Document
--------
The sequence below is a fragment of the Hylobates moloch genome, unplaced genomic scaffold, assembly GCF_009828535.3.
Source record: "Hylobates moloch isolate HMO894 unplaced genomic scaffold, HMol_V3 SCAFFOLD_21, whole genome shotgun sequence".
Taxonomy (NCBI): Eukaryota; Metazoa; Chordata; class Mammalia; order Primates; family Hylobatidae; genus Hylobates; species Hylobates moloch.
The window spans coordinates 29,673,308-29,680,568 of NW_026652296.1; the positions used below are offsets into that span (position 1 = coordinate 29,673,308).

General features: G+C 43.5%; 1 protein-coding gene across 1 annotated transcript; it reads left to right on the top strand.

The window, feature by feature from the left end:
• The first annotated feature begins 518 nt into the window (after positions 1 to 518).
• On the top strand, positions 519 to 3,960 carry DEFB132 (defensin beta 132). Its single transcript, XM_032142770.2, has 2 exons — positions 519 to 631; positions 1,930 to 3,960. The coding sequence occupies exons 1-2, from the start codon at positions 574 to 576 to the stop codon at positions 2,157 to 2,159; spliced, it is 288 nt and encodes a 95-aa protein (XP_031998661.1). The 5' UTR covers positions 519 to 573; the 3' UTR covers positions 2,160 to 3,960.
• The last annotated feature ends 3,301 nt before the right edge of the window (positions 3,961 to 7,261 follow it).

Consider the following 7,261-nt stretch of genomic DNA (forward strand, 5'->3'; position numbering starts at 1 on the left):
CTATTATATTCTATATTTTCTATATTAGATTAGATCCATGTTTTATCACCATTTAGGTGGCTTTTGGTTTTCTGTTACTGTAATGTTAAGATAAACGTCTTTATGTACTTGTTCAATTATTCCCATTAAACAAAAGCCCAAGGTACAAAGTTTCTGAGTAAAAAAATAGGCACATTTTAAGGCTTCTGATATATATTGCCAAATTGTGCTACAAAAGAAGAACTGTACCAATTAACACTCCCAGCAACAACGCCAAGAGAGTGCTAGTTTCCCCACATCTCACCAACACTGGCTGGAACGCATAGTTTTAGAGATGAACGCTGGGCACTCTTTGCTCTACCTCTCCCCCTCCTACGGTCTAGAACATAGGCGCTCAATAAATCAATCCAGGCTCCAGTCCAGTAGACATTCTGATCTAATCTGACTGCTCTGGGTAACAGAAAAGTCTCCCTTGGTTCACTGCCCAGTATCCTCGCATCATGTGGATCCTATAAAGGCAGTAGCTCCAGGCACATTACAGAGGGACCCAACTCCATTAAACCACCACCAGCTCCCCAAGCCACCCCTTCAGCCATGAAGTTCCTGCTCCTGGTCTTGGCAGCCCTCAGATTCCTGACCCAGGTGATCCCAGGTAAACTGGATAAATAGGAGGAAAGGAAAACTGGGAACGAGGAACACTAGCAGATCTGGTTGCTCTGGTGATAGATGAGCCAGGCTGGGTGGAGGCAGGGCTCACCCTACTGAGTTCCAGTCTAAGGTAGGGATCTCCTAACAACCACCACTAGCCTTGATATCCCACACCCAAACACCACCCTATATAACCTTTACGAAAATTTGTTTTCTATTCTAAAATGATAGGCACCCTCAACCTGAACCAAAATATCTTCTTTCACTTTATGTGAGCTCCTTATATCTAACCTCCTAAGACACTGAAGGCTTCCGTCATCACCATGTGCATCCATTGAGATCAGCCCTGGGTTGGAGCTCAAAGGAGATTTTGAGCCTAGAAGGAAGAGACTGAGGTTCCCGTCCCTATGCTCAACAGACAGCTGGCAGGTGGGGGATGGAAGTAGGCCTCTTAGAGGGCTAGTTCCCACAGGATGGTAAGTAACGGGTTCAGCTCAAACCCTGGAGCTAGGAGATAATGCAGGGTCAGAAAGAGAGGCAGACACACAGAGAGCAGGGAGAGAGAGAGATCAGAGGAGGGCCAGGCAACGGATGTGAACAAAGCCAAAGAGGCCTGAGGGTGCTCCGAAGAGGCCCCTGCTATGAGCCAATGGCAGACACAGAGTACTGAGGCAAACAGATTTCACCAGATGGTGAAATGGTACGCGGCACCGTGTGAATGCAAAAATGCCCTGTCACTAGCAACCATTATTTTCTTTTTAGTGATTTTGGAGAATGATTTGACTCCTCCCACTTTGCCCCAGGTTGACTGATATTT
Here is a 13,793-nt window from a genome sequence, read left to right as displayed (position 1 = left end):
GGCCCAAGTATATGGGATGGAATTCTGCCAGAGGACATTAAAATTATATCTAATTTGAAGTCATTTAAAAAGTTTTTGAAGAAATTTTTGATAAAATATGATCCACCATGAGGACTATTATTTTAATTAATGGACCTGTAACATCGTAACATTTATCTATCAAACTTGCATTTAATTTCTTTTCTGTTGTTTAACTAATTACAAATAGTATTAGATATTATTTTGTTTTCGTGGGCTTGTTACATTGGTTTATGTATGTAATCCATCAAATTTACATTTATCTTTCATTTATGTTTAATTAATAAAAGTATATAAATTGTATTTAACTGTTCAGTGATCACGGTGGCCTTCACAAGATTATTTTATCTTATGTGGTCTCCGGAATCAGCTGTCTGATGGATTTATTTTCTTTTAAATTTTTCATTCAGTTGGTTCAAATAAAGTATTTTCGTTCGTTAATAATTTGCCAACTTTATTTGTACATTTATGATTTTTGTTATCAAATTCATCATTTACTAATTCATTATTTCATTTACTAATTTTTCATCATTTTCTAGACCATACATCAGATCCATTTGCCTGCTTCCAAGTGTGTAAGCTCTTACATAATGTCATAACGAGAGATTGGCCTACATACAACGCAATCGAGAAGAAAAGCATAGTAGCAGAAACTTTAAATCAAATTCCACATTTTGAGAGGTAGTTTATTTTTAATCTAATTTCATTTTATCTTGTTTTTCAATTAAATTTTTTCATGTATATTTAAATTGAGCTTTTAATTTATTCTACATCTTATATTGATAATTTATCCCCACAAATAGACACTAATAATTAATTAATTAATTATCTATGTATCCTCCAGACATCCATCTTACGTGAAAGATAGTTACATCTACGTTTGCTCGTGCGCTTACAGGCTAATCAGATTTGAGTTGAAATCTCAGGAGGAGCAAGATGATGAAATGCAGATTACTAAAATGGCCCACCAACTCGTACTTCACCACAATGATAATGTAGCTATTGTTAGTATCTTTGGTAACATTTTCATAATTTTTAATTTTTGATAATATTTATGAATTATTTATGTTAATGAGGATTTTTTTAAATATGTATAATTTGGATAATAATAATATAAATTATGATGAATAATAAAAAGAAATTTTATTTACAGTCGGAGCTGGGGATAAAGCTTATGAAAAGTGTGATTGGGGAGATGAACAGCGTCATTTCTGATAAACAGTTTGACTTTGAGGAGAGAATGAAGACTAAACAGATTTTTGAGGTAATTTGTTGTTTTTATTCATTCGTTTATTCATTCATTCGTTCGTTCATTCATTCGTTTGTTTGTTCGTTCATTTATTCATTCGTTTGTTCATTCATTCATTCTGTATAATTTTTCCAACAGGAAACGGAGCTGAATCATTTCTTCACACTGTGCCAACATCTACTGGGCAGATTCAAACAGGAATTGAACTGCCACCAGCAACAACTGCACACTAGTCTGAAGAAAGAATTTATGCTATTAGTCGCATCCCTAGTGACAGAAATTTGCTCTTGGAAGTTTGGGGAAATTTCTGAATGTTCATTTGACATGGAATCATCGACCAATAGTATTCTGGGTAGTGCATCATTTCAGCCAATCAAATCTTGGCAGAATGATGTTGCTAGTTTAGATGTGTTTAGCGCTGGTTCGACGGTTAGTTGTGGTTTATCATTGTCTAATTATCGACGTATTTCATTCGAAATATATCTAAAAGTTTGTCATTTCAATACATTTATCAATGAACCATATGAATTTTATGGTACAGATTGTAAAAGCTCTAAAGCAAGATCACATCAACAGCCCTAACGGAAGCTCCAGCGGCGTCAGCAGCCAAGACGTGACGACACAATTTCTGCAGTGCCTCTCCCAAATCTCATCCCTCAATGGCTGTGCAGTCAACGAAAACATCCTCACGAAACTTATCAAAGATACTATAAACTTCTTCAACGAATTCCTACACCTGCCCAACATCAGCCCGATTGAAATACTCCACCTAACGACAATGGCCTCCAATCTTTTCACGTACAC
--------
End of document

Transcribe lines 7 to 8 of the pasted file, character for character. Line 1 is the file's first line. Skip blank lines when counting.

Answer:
• The first annotated feature begins 518 nt into the window (after positions 1 to 518).
• On the top strand, positions 519 to 3,960 carry DEFB132 (defensin beta 132). Its single transcript, XM_032142770.2, has 2 exons — positions 519 to 631; positions 1,930 to 3,960. The coding sequence occupies exons 1-2, from the start codon at positions 574 to 576 to the stop codon at positions 2,157 to 2,159; spliced, it is 288 nt and encodes a 95-aa protein (XP_031998661.1). The 5' UTR covers positions 519 to 573; the 3' UTR covers positions 2,160 to 3,960.